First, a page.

Most stories begin at the beginning. To tell the story of the .38 Smith & Wesson Special cartridge, however, it’s necessary to go quite a ways back, before the beginning, back before metallic cartridge firearms entirely.
Certain bore diameters that are still with us today became standard back in the day when muzzleloading smoothbores were still measured in “gauge” or “bore”. Those numbers signified the number of round lead balls of that bore diameter it took to make a pound. The .72” caliber “12-bore” is, of course, was popular among 18th Century frontstuffers and is still with us as a shotgun gauge. However, 50-, 60-, 100-, and 150-bore live on as well, as those work out to the bore diameters we all know today.
It’s the 100-bore size that became popular in Colt’s first revolving percussion pistol, the .36 caliber Paterson revolver. When the Republic of Texas Navy ordered 180 .36 Patersons, it represented Sam Colt’s first big martial sale. The bore size continued to be used in the Colt 1851 “Navy” revolvers that were common in the post-Civil War West and, eventually, was formalized in the first double-action revolver with a solid frame and swing-out cylinder to be general issue in the U.S. military, the Colt M1892.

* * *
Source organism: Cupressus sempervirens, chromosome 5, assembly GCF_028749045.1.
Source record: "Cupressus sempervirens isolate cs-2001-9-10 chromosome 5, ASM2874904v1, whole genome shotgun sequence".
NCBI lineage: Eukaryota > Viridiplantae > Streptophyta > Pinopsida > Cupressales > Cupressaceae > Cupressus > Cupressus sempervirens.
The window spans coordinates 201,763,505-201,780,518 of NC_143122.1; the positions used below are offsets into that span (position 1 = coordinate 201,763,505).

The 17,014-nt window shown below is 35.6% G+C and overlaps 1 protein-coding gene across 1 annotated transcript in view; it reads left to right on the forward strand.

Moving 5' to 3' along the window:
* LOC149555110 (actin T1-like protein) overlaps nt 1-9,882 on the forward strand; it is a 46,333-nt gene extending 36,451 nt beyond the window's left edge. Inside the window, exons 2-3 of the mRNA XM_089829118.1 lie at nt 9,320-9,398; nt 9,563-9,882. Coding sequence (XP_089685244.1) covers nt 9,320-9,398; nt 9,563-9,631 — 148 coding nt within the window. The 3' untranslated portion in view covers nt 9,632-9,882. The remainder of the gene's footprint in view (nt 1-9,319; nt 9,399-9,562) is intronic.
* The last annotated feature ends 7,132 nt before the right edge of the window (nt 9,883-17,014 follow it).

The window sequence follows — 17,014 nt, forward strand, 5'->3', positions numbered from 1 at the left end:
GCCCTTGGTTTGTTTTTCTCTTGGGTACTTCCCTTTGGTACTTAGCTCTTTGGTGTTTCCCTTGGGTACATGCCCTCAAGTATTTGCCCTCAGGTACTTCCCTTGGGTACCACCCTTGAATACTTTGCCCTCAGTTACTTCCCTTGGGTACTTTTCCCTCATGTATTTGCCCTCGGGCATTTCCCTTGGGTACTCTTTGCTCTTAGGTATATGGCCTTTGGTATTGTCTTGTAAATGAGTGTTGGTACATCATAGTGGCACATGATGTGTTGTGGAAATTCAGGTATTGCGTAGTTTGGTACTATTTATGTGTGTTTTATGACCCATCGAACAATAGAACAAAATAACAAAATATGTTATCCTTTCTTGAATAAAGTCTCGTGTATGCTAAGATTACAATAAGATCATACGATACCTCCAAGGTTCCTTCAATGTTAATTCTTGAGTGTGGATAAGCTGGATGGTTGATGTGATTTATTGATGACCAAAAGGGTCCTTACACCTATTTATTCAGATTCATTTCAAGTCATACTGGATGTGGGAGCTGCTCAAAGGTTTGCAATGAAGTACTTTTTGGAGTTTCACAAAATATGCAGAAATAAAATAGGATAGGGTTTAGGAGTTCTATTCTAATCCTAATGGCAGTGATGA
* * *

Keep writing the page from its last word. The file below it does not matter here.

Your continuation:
The cartridge chambered in this revolver was known as the .38 Long Colt, and its big combat debut in the Spanish-American War was less than stellar. Smith & Wesson, who was working on a new revolver that would have been chambered for the service cartridge, immediately changed their plans.
by Tamara Keel